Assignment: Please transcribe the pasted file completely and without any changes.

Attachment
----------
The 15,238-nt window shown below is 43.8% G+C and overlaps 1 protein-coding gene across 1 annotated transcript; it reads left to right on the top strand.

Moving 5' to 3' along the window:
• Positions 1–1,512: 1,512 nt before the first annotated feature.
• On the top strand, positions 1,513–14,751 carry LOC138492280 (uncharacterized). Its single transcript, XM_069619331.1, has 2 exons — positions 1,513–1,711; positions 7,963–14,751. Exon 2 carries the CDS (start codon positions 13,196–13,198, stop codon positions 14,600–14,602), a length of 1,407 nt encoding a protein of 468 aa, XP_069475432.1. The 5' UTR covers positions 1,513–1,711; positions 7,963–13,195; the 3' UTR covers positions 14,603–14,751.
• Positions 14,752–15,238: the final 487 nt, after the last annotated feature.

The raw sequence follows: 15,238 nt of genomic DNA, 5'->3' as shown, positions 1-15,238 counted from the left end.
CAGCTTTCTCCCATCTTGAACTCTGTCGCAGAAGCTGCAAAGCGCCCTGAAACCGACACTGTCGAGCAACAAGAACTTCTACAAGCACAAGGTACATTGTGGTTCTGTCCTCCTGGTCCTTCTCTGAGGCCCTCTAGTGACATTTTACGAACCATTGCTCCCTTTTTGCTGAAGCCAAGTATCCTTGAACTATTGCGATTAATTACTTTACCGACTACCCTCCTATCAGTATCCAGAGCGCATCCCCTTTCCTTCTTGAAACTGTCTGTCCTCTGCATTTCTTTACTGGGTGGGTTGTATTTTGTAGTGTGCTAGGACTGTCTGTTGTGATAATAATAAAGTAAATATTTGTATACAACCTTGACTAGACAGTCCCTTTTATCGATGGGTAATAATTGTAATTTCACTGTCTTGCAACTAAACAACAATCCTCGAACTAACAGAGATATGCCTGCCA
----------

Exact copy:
The 15,238-nt window shown below is 43.8% G+C and overlaps 1 protein-coding gene across 1 annotated transcript; it reads left to right on the top strand.

Moving 5' to 3' along the window:
• Positions 1–1,512: 1,512 nt before the first annotated feature.
• On the top strand, positions 1,513–14,751 carry LOC138492280 (uncharacterized). Its single transcript, XM_069619331.1, has 2 exons — positions 1,513–1,711; positions 7,963–14,751. Exon 2 carries the CDS (start codon positions 13,196–13,198, stop codon positions 14,600–14,602), a length of 1,407 nt encoding a protein of 468 aa, XP_069475432.1. The 5' UTR covers positions 1,513–1,711; positions 7,963–13,195; the 3' UTR covers positions 14,603–14,751.
• Positions 14,752–15,238: the final 487 nt, after the last annotated feature.

The raw sequence follows: 15,238 nt of genomic DNA, 5'->3' as shown, positions 1-15,238 counted from the left end.
CAGCTTTCTCCCATCTTGAACTCTGTCGCAGAAGCTGCAAAGCGCCCTGAAACCGACACTGTCGAGCAACAAGAACTTCTACAAGCACAAGGTACATTGTGGTTCTGTCCTCCTGGTCCTTCTCTGAGGCCCTCTAGTGACATTTTACGAACCATTGCTCCCTTTTTGCTGAAGCCAAGTATCCTTGAACTATTGCGATTAATTACTTTACCGACTACCCTCCTATCAGTATCCAGAGCGCATCCCCTTTCCTTCTTGAAACTGTCTGTCCTCTGCATTTCTTTACTGGGTGGGTTGTATTTTGTAGTGTGCTAGGACTGTCTGTTGTGATAATAATAAAGTAAATATTTGTATACAACCTTGACTAGACAGTCCCTTTTATCGATGGGTAATAATTGTAATTTCACTGTCTTGCAACTAAACAACAATCCTCGAACTAACAGAGATATGCCTGCCA